On this week’s Priorities podcast, a North Carolina technology official outlines how a new, experimental emergency paging system for first responders is gaining traction in his state.
Red Grasso, director of North Carolina’s First Responder Emerging Technologies agency, or FirstTech, is tasked with helping public safety agencies in his state stay “on the cutting edge of technology,” according to its website. Grasso says the new, one-way communications system relies on a modern digital television standard, called ATSC 3.0, to help 911 centers reach first responders more reliably. The project won a 2023 NASCIO State IT Recognition Award.
“Some of the paging systems that exist today are built on 50- or 60-year-old technology that is very analog and it can take quite a bit of time to get the information from the 911 center out into the field,” Grasso says.
Developed in partnership with PBS and federal agencies, Grasso says the system’s early success is gaining attention throughout his state and more agencies are asking when they can avail themselves of the new technology.
“This prototype is digital and it’s really taking advantage of the ability to send information in a quick data burst, which can compress the amount of time to get the information out into the field,” he says.
Grasso says paging systems do not, of course, replace two-way communications platforms, but that they do provide a “resilient” method of disseminating information that serves a critical function in emergency management.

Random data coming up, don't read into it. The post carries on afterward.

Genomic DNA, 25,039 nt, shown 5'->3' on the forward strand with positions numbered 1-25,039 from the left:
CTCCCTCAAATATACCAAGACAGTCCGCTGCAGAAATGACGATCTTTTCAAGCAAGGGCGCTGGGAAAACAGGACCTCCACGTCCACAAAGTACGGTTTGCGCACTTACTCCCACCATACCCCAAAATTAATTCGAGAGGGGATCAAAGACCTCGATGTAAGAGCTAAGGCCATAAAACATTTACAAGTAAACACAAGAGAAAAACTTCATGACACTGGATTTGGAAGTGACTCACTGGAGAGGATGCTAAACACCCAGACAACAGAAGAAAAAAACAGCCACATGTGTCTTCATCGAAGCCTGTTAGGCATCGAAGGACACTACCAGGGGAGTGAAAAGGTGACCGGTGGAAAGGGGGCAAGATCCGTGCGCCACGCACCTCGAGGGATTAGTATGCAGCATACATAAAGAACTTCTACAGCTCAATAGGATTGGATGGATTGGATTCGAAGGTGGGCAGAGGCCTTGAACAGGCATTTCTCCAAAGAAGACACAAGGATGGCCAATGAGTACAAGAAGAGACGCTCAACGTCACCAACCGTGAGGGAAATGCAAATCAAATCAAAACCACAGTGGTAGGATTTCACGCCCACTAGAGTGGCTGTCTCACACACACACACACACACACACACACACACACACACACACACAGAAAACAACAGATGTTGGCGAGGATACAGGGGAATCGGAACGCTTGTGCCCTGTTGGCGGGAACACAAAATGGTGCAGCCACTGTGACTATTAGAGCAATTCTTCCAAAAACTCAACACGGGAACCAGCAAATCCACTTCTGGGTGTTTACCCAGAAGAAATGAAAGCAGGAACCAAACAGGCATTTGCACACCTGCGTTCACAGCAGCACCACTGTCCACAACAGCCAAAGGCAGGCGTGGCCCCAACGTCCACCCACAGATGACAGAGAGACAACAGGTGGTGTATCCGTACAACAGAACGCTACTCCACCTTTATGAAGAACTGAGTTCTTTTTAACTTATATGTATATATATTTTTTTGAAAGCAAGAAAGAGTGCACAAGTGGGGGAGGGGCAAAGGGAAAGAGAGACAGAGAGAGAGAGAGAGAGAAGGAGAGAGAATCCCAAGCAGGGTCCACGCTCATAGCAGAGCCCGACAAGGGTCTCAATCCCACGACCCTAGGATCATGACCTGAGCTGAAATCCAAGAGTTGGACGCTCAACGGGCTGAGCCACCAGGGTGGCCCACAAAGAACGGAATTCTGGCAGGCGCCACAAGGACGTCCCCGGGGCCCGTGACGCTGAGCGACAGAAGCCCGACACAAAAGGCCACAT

In the news this week:
State CIOs are focusing on shifting financial models and a bubbling interest in generative artificial intelligence in 2023, according to the annual survey by the National Association of State CIOs. The report draws on interviews and survey responses from top IT officials in 49 states, Washington, D.C. and the U.S. Virgin Islands.
Kansas has a new IT lead. Gov. Laura Kelly has appointed Jeff Maxon as the state’s chief information technology officer. Maxon had been serving as interim CITO since the departure of DeAngela Burns-Wallace in January. The governor’s office credited Maxon with helping to develop the state’s generative AI policy, which the state unveiled last month.
Broadband providers will be required to display easy-to-understand information about the cost and performance of broadband services both online and in stores by 2024, according to an announcement for the Federal Communications Commission. The announcement follows a yearlong process to introduce the order and then vote to approve it and deploy it to companies across the country.
StateScoop’s Priorities podcast is available every Thursday. Listen more here.